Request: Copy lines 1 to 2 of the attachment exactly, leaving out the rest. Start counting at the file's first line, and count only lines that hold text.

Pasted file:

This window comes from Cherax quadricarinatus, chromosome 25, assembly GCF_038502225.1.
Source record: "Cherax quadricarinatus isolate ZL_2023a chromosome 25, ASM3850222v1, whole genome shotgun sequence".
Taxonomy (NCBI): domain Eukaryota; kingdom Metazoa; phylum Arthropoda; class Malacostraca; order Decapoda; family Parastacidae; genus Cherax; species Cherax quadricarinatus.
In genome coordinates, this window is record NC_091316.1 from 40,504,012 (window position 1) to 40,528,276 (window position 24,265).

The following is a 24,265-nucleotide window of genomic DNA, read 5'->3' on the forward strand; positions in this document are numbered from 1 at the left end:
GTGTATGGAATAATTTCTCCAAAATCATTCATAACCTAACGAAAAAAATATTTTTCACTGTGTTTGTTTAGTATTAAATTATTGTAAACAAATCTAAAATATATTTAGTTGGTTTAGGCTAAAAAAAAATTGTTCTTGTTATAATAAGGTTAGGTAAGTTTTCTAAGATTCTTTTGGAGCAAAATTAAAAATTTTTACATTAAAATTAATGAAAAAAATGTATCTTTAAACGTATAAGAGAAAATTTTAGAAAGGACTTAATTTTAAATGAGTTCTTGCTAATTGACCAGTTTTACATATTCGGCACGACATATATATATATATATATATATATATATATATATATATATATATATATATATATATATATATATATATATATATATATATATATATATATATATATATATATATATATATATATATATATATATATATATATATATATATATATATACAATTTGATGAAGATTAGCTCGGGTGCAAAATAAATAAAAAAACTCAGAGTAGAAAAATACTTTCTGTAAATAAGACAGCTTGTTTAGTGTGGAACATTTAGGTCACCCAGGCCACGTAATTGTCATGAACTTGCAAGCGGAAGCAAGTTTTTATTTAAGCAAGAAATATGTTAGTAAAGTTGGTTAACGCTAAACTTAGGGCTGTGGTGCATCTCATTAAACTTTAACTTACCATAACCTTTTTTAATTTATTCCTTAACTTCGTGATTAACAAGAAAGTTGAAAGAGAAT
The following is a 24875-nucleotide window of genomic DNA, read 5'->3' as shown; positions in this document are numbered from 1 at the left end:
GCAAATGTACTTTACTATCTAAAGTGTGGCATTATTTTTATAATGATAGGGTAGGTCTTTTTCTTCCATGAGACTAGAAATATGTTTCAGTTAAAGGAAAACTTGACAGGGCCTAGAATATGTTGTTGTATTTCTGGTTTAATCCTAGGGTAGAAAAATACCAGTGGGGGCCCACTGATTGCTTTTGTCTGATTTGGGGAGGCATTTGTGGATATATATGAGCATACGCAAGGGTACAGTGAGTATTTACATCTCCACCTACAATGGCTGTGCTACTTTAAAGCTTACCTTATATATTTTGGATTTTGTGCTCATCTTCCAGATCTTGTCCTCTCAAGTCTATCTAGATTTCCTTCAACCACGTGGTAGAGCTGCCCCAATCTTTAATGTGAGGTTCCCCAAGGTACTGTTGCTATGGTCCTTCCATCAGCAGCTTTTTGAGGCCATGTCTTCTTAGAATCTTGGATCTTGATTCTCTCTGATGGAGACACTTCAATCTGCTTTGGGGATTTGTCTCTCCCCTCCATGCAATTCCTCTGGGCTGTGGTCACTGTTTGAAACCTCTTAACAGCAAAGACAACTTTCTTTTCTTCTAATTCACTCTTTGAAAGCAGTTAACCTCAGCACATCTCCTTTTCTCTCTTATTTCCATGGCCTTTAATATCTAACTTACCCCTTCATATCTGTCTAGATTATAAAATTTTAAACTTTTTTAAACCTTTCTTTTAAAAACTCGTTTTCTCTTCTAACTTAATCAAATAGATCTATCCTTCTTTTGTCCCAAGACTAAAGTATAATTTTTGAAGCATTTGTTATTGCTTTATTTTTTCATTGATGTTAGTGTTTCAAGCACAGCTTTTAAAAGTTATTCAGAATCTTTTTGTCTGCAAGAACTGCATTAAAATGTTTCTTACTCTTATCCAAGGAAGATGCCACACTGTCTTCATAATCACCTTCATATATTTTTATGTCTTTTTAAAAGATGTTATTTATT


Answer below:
This window comes from Cherax quadricarinatus, chromosome 25, assembly GCF_038502225.1.
Source record: "Cherax quadricarinatus isolate ZL_2023a chromosome 25, ASM3850222v1, whole genome shotgun sequence".